Prayers offered for Japanese hostages as Islamic militants' ransom deadline passes



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TOKYO (AP) — Prayers are being offered at Tokyo's largest mosque for two Japanese hostages threatened with beheading by Islamic militants who have demanded a $200 million ransom for their release.

Militants affiliated with the Islamic State group have posted an online warning that the "countdown has begun" for the extremists to kill 47-year-old Kenji Goto and 42-year-old Haruna Yukawa. The extremists gave Prime Minister Shinzo Abe (shin-zoh ah-bay) 72 hours to pay the ransom, and the deadline has expired.

The status of efforts to free the men is unclear. A government spokesman is using every channel it can find to win the hostages' release, including local tribal chiefs, but there has been no direct contact with the captors.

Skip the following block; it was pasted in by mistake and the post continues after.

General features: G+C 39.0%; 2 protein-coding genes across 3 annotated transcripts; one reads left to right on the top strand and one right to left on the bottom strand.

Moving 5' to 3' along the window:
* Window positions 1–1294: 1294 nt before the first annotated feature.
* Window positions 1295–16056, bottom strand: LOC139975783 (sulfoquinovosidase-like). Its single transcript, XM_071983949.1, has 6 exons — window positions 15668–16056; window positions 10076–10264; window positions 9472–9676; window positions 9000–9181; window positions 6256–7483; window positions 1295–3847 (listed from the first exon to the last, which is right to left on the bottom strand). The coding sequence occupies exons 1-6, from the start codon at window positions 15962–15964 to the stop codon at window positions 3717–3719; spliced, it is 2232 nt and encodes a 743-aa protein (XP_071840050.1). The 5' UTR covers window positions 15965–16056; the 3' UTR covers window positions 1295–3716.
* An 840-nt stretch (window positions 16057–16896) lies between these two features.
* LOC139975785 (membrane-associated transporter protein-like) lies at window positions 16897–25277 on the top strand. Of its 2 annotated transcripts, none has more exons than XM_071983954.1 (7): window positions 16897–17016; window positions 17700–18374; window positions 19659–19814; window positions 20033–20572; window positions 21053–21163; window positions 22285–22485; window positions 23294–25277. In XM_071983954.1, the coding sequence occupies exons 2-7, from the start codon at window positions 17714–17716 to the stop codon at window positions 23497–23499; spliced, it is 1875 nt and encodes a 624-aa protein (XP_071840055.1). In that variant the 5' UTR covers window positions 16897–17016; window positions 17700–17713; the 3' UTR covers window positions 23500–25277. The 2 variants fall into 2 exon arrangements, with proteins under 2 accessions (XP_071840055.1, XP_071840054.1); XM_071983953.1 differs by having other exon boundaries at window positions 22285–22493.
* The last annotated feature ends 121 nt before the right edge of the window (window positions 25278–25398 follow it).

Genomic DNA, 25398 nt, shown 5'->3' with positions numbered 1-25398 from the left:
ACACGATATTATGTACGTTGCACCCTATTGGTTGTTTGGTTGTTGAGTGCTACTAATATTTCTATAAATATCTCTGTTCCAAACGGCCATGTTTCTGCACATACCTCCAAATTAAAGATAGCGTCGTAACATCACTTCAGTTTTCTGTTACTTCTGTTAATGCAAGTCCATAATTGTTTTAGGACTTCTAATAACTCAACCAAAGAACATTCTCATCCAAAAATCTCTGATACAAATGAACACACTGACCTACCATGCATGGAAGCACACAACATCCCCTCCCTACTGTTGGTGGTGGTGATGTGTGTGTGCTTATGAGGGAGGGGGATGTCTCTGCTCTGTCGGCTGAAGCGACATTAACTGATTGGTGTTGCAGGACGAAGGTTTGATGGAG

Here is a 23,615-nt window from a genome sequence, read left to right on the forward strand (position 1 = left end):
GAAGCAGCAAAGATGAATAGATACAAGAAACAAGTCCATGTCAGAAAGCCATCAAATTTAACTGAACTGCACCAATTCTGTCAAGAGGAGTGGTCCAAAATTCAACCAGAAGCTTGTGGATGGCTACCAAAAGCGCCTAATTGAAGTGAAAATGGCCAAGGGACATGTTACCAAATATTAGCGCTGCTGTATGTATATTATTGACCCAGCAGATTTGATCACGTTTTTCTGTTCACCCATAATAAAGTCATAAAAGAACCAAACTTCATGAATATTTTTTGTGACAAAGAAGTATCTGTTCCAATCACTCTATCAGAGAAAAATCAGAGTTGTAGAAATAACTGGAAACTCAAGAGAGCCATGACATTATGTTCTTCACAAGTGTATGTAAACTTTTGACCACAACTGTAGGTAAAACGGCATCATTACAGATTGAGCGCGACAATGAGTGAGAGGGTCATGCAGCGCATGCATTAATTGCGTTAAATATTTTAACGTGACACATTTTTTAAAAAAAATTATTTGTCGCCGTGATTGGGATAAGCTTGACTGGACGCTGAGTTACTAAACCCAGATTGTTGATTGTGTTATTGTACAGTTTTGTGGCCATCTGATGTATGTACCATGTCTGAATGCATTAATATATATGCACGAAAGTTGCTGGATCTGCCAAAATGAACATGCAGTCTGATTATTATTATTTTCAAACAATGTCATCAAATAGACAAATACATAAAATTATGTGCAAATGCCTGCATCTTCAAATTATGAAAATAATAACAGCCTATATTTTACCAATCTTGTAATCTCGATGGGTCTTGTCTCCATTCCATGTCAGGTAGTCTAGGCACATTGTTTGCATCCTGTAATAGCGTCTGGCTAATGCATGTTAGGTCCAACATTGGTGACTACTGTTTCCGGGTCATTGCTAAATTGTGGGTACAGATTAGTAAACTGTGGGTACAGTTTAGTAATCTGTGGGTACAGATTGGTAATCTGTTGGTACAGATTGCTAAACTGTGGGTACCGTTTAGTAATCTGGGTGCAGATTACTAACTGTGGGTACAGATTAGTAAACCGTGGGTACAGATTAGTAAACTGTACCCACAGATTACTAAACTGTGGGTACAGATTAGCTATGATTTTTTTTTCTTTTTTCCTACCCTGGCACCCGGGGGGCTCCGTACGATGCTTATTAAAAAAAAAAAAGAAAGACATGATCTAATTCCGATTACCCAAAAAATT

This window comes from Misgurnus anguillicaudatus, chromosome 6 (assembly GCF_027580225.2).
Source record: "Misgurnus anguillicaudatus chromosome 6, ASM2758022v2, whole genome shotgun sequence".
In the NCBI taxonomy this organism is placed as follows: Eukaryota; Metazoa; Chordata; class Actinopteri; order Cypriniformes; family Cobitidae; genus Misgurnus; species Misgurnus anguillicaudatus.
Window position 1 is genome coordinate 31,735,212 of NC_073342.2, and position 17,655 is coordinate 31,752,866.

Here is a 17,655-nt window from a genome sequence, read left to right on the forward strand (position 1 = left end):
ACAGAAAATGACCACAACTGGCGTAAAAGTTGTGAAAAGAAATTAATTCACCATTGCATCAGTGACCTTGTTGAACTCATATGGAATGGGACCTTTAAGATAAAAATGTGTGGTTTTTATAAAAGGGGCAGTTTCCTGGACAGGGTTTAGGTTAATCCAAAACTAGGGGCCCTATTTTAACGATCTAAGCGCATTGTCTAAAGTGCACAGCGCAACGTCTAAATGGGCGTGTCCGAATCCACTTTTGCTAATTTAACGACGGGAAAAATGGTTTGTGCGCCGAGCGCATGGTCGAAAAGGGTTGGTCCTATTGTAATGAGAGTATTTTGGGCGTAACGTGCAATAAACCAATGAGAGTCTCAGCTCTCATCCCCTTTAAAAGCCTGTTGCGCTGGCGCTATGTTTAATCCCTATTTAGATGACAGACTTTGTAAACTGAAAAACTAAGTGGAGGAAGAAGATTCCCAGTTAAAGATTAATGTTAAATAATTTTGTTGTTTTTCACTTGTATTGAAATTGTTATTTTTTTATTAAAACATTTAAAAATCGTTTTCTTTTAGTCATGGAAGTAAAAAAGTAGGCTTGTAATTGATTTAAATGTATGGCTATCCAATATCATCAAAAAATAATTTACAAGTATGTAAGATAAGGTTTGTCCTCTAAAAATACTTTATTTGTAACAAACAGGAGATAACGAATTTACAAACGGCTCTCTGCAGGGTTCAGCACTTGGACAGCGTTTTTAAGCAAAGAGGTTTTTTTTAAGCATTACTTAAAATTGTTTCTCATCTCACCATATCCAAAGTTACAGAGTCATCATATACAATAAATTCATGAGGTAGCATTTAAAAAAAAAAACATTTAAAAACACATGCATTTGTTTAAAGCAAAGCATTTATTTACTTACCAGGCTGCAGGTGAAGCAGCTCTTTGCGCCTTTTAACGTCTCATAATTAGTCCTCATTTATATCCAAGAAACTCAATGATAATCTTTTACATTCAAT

Abe has been meeting with his National Security Council on the crisis.

Goto's mother made a tearful appeal for his rescue. She says she was astonished and angered to learn from her daughter-in-law that Goto had left for Syria less than two weeks after his child was born in October to try to rescue Yukawa.

%@AP Links

021-c-10-(Elaine Kurtenbach, AP correspondent)-"gaining their release"-AP correspondent Elaine Kurtenbach reports Japanese authorities say they haven't heard anything about the state of the two hostages being held. (watch for dating)) (23 Jan 2015)

<<CUT *021 (01/23/15)££ 00:10 "gaining their release"

022-c-09-(Elaine Kurtenbach, AP correspondent)-"we know of"-AP correspondent Elaine Kurtenbach reports the deadline the Islamic State group gave for getting a $200 million ransom for two hostages has passed. (watch for dating)) (23 Jan 2015)

<<CUT *022 (01/23/15)££ 00:09 "we know of"

023-c-13-(Elaine Kurtenbach, AP correspondent)-"protect these people"-AP correspondent Elaine Kurtenbach reports there's no word on the fate of two people taken hostage by the Islamic state group. (watch for dating)) (23 Jan 2015)